World's biggest apple show
New varieties, harvest aids, picking machines, and lots more were on display.
More than 15,000 people attended the three-day Interpoma conference and trade show held November 4-6 in Bolzano, Italy.
Apples are the attraction at Interpoma, the biggest apple conference and trade show in the world. Held every two years, the 2010 show that ran from November 4-6 in Bolzano, Italy, lived up to its hype of showcasing everything needed to grow apples, from nursery trees to picking equipment. The Good Fruit Grower joined an international group of growers last week to visit Interpoma and will tour high density, highly mechanized orchards this week in South Tyrol, Italy. The tour, arranged by Susan Pheasant and Mauricio Frias of WeCu, Inc., concludes on November 14 after visiting Italian tree fruit nurseries, research stations, packing facilities and the EIMA equipment show in Bologna.
Growers in the group from Chile, Ontario, Canada, United States, and Mexico were impressed with the size of the Interpoma trade show and the specialized equipment developed for apples. For example, more than 15 different manufacturers displayed orchard platforms, which varied from the basic to those powered by electric battery and capable of automatically dumping apples from the top level to a bin below. In Italy, platforms are commonly used in orchards to perform a variety of tasks, from installing hail nets to thinning to picking.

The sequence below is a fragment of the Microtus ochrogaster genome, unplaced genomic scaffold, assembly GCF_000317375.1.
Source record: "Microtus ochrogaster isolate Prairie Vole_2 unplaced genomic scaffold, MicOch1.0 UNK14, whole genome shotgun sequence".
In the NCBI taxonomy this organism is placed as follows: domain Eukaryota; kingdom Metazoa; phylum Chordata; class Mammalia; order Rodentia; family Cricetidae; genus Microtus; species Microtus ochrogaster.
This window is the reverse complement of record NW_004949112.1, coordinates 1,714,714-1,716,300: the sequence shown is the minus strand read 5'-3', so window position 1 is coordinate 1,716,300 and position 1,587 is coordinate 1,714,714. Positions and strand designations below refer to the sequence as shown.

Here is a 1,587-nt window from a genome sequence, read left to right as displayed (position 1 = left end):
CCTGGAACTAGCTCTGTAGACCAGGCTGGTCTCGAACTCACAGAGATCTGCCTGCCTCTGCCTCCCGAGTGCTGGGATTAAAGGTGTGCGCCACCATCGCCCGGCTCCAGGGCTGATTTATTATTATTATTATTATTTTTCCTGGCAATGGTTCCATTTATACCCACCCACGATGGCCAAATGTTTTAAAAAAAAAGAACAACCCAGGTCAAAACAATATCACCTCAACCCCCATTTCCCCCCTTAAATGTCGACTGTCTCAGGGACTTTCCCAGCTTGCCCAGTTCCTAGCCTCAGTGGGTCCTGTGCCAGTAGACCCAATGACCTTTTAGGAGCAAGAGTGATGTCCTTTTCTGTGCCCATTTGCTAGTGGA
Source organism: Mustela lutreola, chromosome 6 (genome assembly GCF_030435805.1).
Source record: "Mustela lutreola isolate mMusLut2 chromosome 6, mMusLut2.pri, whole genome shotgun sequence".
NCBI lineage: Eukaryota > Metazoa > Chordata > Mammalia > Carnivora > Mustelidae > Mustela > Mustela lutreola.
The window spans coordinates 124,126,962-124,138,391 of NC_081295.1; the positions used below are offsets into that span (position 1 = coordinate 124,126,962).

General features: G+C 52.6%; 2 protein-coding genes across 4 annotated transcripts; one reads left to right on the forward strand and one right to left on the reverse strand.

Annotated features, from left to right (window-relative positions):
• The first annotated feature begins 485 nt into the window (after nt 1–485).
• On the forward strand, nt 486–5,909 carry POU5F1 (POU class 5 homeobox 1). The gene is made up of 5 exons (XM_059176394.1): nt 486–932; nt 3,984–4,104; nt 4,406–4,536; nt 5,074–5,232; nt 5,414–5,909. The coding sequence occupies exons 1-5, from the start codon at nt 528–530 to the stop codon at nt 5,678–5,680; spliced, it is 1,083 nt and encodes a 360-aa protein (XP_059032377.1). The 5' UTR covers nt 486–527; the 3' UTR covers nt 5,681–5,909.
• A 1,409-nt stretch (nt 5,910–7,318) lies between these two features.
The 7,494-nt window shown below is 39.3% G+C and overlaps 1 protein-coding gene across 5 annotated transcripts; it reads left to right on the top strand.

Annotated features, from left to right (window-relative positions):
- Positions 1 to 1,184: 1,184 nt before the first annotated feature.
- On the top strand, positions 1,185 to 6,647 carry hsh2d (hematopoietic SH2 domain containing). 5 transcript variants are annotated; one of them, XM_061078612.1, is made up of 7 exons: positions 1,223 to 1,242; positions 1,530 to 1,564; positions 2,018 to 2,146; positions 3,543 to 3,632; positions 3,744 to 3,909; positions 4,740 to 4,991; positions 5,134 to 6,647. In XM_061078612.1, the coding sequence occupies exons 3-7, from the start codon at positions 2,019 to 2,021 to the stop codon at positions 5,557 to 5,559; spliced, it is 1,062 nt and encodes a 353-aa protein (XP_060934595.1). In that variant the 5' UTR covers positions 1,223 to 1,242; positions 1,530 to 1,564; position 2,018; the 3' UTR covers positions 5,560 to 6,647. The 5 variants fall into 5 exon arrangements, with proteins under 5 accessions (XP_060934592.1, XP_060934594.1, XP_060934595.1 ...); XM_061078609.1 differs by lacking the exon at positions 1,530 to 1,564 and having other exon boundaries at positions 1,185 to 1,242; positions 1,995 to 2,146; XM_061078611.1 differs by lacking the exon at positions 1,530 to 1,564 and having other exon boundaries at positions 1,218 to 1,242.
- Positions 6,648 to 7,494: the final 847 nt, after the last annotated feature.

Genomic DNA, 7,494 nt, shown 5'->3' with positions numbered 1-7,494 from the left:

During harvest, this platform picks up the bin and brings it to workers on the top level. After workers fill the bin, it moves past and is set on the ground behind.Other highlights at the trade show were new varieties, like red-fleshed apples, a wide range of narrow tractors, some with 80 horsepower and rubber tracks for all terrain use, and remote controlled bin trailers. Small, fan- air blast sprayers and vertical towers were featured, along with mulching implements that can sense trees and can strip spray at the same time. Growers watched a field demonstration of a mechanical harvest aid that allows seven people to pick as a unit, each averaging a bin per hour. There was also equipment that sweeps up dropped fruit for processing.
South Tyrol, host of Interpoma, is famous for its apples. Production goes back hundreds of years. Eight thousand growers in the region produce 12 percent of Europe’s apples from 18,000 hectares. Average annual production from the area is 1 million metric tons. About a third of the production is exported to other European countries.
Look for more articles about Interpoma and orchard mechanization in Europe in upcoming issues of the Good Fruit Grower.